Q: Characterization. All your novels are set in the City of Angels, LA noir. Private investigators, lawyers, errant husbands and a host of other individuals. Are your characters drawn from people you meet in that fascinating city or do they just come to you in dreams?

Bell: I make most of my characters up and set them in LA, because no matter how strange they are, they'll seem right at home.

Q: In one of the last chapters of The Art of War for Writers, your heading reads: “To survive over any length of time, you must turn any criticism into a strength.” How have you strengthened yourself through criticism?

Bell: I learned to tune out unjust criticism, knowing that it happens even to the best writers. So that never bothers me. I know, too, that critics are individuals who have unique tastes, and may even be having a bad day when they write a review. I'll look for anything that seems constructive and give that some thought, and forget about the rest. That's how you gain strength from criticism.

Q: Which authors have most influenced you in your writing career? Who are some of the individuals who helped you along this writing path?

Bell: Raymond Chandler, Ernest Hemingway, William Saroyan, John D. MacDonald, Stephen King, Dean Koontz, Michael Connelly, Robert Crais.

Lawrence Block helped me early on, through his fiction column in Writer's Digest. Jack Cavanaugh, a friend, gave me good counsel at the start of my career, as did agent Steve Laube. And I have a bunch of writer friends who have been supportive over the years.

Q: What books to be read are perched on your reading shelf right now?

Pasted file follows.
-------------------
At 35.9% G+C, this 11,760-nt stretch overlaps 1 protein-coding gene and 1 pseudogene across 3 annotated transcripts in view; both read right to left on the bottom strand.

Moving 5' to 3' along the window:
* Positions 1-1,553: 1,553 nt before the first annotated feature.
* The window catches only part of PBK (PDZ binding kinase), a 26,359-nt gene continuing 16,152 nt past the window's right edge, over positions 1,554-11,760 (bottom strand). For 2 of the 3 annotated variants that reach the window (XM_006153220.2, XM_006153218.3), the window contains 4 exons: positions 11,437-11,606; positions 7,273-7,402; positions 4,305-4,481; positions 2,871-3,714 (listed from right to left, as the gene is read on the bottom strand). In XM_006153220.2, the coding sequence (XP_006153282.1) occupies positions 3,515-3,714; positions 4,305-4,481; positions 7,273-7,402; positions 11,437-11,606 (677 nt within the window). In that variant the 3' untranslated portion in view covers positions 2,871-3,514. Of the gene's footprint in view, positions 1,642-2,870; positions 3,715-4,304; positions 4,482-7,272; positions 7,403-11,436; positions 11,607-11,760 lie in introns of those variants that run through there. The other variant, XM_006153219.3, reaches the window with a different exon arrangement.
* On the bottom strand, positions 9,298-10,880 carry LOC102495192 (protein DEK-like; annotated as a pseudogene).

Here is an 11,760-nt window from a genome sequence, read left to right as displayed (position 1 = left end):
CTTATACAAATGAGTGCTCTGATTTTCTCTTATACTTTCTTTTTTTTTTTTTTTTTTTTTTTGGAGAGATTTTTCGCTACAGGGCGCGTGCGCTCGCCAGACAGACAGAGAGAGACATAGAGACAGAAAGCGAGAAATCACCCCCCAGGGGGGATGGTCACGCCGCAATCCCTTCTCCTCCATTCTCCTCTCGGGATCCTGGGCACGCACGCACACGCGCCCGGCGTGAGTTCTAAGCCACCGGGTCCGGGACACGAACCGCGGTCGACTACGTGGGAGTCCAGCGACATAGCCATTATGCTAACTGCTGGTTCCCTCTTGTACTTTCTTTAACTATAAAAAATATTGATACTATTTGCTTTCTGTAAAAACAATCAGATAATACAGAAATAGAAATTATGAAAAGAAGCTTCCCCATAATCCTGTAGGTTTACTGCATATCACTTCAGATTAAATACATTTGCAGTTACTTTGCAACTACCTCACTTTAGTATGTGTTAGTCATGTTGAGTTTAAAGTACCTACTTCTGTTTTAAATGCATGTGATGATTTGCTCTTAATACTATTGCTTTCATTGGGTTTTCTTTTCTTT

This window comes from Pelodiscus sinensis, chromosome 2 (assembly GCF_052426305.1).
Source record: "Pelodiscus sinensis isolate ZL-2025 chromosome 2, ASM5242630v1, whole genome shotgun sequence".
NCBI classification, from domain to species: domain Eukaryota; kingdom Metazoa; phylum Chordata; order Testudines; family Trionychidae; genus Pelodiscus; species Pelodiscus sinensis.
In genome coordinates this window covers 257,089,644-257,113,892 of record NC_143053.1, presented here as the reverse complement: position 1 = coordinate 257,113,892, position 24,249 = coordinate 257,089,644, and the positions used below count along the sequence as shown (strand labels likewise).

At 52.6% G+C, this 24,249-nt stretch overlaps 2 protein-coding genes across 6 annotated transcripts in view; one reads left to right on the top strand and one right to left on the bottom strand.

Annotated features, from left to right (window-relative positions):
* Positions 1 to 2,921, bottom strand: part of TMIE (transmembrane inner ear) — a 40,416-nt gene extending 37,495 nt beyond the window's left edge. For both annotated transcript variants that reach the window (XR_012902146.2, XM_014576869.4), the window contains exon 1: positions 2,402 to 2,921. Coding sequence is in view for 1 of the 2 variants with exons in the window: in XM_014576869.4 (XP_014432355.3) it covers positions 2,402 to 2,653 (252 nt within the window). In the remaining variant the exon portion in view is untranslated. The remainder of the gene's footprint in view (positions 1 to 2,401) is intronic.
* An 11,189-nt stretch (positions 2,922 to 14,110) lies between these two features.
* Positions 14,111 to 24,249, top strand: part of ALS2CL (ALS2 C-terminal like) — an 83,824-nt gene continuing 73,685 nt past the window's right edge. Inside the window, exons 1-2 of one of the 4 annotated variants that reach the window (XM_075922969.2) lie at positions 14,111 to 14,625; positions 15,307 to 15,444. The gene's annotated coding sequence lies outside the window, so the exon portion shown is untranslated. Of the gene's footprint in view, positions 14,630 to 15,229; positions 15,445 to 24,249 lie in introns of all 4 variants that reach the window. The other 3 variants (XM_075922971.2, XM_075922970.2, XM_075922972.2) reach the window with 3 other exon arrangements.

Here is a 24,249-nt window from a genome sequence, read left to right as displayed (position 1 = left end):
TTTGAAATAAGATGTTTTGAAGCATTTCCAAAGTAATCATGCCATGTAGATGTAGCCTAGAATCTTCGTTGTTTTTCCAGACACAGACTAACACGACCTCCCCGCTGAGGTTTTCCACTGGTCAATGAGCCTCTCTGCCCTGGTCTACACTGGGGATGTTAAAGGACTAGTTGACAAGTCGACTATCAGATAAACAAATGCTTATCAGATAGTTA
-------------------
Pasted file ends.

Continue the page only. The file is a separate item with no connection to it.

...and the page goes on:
Bell: My To-Be-Read stack grows like kudzu. Right now, at the top, is King's newest, Under the Dome, Ken Follett’s Pillars of the Earth, the new Michelle Gagnon, a collection of ghost stories by M. R. James and my friend Randy Ingermanson's new guide to writing from the Dummies series.

Q: What one piece of advice would you give aspiring authors?

Bell: Get Mark Young to interview you for his blog.

That, and make sure you have a weekly quota of words. That's the first, and still best advice I ever got about writing.

Human Trafficking: Next Monday, February 8th, we return to the subject of human trafficking. Chief Nicholas Sensley of the Truckee (Ca.) Police Department, once again tells us more about another side of his carerre--combating human slavery. as an expert in the area of human trafficking investigations. We will learn more details about these investigations and efforts to stop modern-day slavery here in the U.S. and abroad. Nick developed into one of our nations's top recognized experts on facilitating responses to human slavery. Join us as we continue Part II--Human Trafficking.

Author Interview: On Monday, February 15th, we will visit with New YorkTimes best selling author Angela Hunt as she tells us about her latest novel, Let Darkness Come and the art of writing. Angela has authored more than one hundred books in her writing career, and she is a sought-after keynote speaker, lecturer, teacher and mentor. In 2006, Angela completed her Masters of Biblical Studies in Theology degree, completed her doctorate in 2008, and was accepted into a ThD. Program in 2009 while continue a very vigorous and prolific writing career. Join us as she talk about her novel, writing, and the publishing industry.

1 comment:

  1. This is great! It is nice to hear, for those of us frozen by the thought that we don't have "it", that with enough hard work you can craft your skill and succeed.